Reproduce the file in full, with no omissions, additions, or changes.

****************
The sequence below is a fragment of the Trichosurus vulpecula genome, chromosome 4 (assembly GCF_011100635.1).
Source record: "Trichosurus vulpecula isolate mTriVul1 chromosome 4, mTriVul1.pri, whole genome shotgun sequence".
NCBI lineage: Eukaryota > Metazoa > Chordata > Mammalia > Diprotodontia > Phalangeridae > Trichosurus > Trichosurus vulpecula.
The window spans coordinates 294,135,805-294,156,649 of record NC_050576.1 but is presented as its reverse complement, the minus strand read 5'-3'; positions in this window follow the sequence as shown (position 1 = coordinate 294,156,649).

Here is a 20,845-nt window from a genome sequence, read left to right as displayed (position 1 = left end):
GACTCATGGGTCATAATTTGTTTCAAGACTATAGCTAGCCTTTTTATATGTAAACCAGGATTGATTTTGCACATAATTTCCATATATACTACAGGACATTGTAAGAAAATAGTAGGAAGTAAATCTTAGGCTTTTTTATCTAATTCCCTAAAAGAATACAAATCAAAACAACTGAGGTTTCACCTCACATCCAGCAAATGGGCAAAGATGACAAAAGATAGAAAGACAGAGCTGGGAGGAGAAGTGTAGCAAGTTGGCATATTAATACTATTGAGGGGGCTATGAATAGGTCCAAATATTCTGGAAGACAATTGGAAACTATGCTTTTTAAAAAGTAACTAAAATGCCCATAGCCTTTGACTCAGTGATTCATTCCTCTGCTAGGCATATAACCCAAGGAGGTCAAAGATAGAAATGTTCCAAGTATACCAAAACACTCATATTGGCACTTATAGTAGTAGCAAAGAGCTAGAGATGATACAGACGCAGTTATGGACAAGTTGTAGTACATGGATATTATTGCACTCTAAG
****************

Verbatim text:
The sequence below is a fragment of the Trichosurus vulpecula genome, chromosome 4 (assembly GCF_011100635.1).
Source record: "Trichosurus vulpecula isolate mTriVul1 chromosome 4, mTriVul1.pri, whole genome shotgun sequence".
NCBI lineage: Eukaryota > Metazoa > Chordata > Mammalia > Diprotodontia > Phalangeridae > Trichosurus > Trichosurus vulpecula.
The window spans coordinates 294,135,805-294,156,649 of record NC_050576.1 but is presented as its reverse complement, the minus strand read 5'-3'; positions in this window follow the sequence as shown (position 1 = coordinate 294,156,649).

Here is a 20,845-nt window from a genome sequence, read left to right as displayed (position 1 = left end):
GACTCATGGGTCATAATTTGTTTCAAGACTATAGCTAGCCTTTTTATATGTAAACCAGGATTGATTTTGCACATAATTTCCATATATACTACAGGACATTGTAAGAAAATAGTAGGAAGTAAATCTTAGGCTTTTTTATCTAATTCCCTAAAAGAATACAAATCAAAACAACTGAGGTTTCACCTCACATCCAGCAAATGGGCAAAGATGACAAAAGATAGAAAGACAGAGCTGGGAGGAGAAGTGTAGCAAGTTGGCATATTAATACTATTGAGGGGGCTATGAATAGGTCCAAATATTCTGGAAGACAATTGGAAACTATGCTTTTTAAAAAGTAACTAAAATGCCCATAGCCTTTGACTCAGTGATTCATTCCTCTGCTAGGCATATAACCCAAGGAGGTCAAAGATAGAAATGTTCCAAGTATACCAAAACACTCATATTGGCACTTATAGTAGTAGCAAAGAGCTAGAGATGATACAGACGCAGTTATGGACAAGTTGTAGTACATGGATATTATTGCACTCTAAG